This is one of my favorite places ever.  This kiva is at the end of a fairly long hike and does not appear on park maps.  There is a steep climb up to the kiva from the trail.  Once you are there (and the probability is almost certain that you will be alone) it is as if you are looking out over a deserted world.  Native Americans in this part of the country built their communities in caves and cavities which were cut in sandstone by the action of wind and water.  Almost always, they picked locations that had southern exposure - to get sun inside in the winter and to keep it out in the summer.  A simple example of how ancient civilizations used natural phenomena to their benefit. 


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Monument Valley, 1992

To me, Monument Valley (a Navajo Tribal Park on the Arizona-Utah border) is one of the most beautiful places in the country.  Many western films (as early as Stagecoach and as recent as Back to the Future III) have been shot here and you are sure to recognize many of the formations.   We are used to thinking of mountains as being pushed up from ground level.  However, the tops of these buttes were ground level - it was the ground around them that eroded and fell away.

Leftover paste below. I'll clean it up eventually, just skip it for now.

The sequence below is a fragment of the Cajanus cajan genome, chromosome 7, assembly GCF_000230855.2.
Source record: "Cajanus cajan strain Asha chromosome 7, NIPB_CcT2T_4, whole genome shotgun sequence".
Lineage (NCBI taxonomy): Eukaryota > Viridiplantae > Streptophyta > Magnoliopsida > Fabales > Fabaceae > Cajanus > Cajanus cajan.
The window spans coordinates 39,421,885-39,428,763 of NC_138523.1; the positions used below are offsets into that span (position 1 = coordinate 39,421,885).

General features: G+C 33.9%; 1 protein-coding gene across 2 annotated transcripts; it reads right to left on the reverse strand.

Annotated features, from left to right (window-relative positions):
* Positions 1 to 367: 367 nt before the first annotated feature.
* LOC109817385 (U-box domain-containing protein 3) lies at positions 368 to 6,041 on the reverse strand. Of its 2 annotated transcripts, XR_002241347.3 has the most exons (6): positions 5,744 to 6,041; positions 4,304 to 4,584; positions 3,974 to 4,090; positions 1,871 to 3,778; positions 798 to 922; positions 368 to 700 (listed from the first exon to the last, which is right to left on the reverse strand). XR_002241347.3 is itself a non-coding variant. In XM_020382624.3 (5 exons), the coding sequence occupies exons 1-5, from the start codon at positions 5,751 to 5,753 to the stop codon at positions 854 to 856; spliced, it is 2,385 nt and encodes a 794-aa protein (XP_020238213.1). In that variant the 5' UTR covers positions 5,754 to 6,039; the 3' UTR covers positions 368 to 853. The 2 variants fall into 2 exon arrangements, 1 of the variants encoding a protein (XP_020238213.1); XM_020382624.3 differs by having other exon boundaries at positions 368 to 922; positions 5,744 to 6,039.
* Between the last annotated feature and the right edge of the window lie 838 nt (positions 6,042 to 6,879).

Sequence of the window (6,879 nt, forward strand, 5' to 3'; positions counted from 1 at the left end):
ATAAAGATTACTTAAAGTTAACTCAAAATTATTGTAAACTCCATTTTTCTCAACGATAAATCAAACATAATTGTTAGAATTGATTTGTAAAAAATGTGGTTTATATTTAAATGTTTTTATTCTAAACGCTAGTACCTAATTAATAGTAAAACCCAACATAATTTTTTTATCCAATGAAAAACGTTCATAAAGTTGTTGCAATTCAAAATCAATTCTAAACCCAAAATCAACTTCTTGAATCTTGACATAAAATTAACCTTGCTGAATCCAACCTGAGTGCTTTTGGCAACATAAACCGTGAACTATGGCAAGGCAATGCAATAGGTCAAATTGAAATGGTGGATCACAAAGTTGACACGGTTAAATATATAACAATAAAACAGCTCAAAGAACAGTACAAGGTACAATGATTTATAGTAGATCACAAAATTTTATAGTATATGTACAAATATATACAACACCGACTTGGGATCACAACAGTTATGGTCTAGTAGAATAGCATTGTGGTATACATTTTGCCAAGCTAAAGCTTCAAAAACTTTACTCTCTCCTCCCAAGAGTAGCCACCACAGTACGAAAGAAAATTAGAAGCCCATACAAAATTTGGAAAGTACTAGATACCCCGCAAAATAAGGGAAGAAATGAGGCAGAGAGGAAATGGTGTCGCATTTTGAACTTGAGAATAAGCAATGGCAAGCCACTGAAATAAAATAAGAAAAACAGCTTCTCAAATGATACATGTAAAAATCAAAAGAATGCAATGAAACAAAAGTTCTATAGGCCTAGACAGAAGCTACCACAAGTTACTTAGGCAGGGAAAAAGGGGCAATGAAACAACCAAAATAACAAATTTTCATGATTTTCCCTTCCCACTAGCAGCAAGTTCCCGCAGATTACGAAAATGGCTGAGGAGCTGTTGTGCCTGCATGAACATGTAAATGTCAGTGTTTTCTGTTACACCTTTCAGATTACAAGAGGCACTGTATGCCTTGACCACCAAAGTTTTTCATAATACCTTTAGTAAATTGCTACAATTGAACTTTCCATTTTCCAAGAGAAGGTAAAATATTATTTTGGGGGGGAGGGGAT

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Molar Rock and Angel Arch, Canyonlands National Park, 1996

Canyonlands National Park is one of the best parks if you like isolation.  This seems odd to me, being that it is so close to Arches National Park which does draw large crowds.  This formation is at the end of a long jeep road that is often flooded.  Some people in an Explorer identical to ours got stuck in a wash and it cost them big bucks to get out.   We had better luck.  These formations last for a long time on a human time scale but not so long on a geographic scale.  They are carved by wind and precipitation and will eventually disappear.  Several years ago a large chunk fell from the top of Landscape Arch, a famous arch in Arches National Park.  Apparently, visitors have been asking rangers what they are going to do to fix the problem.........